— Stewart Edward White, Camp and Trail, 1906
So, on that slightly defensive note, I have to admit that I weigh every single piece of gear I might take on a trip. I began trying to carry less weight (and also less actual stuff) in the mid to late nineties when I found myself suffering from ankle and hip problems when hiking. Unfortunately I went about it in entirely the wrong way, trimming ounces and keeping pounds, and it was a few years before I had anything approaching a sensible system of gear, with minimal redundancy and everything chosen to work together as well as possible. Camping suddenly became much more enjoyable. The little digital scales I now use (under a fiver from eBay and an absolute bargain at that) mean that I can compare items in my notebook or on a computer spreadsheet and use weight to help me decide which of two similar things might be better for the task required, but weight is always only a part of it. Scotland in particular can be a harsh place for someone hoping to use kit intended for American long-distance trails, a wholly different environment.
This time there’s every chance that my rucksack will weigh a little bit more than it did in 2011. That year saw some pretty rough weather – high winds, in particular – and apparently the most recent Challenge was the wettest on record, so I see no reason to skimp on comfort and protection. The lightest item that properly does the job is what I aim to take. Considering the bag weight was not far over eight and a half pounds last time, not including food and water, I can easily add in some waterproof overtrousers and an insulated down vest without fear of my knees buckling. Since I already own some it means I don’t have to reach for my wallet, either.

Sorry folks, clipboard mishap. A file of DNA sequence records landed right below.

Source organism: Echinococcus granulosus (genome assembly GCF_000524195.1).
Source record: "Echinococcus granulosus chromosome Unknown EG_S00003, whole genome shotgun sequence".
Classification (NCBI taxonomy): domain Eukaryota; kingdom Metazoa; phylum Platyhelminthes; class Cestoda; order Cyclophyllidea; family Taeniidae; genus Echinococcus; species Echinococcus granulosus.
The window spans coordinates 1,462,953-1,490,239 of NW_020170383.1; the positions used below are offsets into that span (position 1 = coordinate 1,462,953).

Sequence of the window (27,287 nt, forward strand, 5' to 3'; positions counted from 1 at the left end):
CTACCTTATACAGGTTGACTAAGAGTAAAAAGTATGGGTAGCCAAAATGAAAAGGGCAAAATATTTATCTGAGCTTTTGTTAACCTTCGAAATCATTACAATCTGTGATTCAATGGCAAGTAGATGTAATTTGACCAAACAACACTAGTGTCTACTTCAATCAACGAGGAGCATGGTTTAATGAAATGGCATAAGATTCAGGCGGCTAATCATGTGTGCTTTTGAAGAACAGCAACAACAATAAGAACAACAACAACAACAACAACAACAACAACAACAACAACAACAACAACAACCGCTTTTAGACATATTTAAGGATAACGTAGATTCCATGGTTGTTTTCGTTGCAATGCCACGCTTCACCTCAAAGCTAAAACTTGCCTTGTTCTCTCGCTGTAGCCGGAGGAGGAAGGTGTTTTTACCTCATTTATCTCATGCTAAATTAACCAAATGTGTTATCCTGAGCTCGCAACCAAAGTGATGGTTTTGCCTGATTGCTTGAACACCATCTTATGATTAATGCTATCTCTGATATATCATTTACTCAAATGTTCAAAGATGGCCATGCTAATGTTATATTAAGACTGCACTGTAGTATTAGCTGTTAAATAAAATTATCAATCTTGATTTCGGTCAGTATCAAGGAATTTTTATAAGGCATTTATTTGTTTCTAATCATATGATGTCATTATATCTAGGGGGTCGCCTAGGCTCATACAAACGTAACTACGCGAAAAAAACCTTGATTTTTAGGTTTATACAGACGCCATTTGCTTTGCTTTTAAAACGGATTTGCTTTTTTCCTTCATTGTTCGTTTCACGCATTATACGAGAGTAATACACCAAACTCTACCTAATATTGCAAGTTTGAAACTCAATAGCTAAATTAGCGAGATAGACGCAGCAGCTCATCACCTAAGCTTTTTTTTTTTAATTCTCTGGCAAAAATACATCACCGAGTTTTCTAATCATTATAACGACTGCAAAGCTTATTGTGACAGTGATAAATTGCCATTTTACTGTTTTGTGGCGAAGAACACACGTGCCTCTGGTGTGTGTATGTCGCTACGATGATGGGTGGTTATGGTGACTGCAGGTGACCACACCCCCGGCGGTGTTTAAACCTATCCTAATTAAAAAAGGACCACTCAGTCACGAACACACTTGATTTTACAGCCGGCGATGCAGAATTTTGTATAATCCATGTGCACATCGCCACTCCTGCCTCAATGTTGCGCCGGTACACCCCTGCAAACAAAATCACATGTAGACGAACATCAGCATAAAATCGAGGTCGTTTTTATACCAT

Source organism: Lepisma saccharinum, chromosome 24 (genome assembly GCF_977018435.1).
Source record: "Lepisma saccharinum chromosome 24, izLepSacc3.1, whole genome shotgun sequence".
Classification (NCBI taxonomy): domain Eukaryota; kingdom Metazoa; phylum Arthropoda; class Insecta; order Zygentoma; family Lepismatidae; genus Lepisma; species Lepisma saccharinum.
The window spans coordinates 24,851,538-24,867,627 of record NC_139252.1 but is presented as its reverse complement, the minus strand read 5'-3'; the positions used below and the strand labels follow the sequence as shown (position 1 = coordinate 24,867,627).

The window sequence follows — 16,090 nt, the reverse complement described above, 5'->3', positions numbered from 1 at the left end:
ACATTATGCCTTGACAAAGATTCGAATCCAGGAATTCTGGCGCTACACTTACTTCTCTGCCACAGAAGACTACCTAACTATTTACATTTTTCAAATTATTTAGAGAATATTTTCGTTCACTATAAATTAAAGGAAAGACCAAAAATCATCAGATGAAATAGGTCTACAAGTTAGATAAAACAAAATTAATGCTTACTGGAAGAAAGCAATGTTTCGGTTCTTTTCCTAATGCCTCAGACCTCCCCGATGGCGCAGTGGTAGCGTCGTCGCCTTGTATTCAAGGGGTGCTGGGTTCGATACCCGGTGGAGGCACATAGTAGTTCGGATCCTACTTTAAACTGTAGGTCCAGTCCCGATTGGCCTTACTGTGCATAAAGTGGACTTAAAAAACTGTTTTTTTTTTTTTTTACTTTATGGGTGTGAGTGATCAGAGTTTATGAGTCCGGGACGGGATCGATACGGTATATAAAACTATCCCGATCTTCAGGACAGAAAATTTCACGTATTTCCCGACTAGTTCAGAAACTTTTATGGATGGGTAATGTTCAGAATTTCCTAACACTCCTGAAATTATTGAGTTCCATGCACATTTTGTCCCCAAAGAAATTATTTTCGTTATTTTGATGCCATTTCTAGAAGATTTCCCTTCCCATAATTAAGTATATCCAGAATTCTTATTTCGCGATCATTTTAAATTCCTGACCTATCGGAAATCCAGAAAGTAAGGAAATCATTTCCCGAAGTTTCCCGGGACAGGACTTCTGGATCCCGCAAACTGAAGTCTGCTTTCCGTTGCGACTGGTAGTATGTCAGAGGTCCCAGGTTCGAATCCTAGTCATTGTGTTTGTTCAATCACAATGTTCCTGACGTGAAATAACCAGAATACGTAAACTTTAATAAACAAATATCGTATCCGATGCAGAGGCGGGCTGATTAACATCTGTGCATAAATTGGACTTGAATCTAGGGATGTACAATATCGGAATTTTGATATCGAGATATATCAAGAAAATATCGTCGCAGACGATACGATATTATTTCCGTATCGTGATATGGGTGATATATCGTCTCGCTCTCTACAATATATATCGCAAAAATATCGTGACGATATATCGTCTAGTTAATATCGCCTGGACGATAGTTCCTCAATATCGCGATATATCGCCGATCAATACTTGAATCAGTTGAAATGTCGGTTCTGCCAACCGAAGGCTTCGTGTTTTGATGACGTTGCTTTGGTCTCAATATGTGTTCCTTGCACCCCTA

The tarp, though… Ah, the tarp. I was not the only tarp camper in either 2009 or 2011, but we were certainly rare; it’s easy to see why. Many people simply dislike the idea of sleeping under an open-ended sheet of nylon. Others like to take higher routes where tarp use becomes questionable, or at best somewhat limiting. Personally, I love camping with a tarp (have done ever since a school trip where we camped with them, although they were universally known as bashas then) and don’t mind choosing my route to accommodate that choice. I aim to have plenty of more sheltered options when it comes time to set camp, although in a pinch the tarp can be more storm-worthy than many expect. Having used mine for over ten years I’m familiar with its quirks and limitations, one of which is that it’s only seven feet long. As I’m six feet tall that doesn’t leave a lot of extra cover when the weather turns wild. So, a different tarp may be on the cards. There are several options – fewer than I expected, to be honest, as most manufacturers seem to be aiming for very light tents these days – almost all of which are hampered by being sold only in the USA. Import charges would inevitably make for an expensive purchase, so I need to weigh the choices. Whichever I opt for, though, I probably shan’t get into an argument about it:
“On a campaign you may attack a man’s courage, the flag he serves, the newspaper for which he works, his intelligence, or his camp manners, and he will ignore you, but if you criticize his patent water-bottle he will fall upon you with both fists.“
— Richard Harding Davis, 1917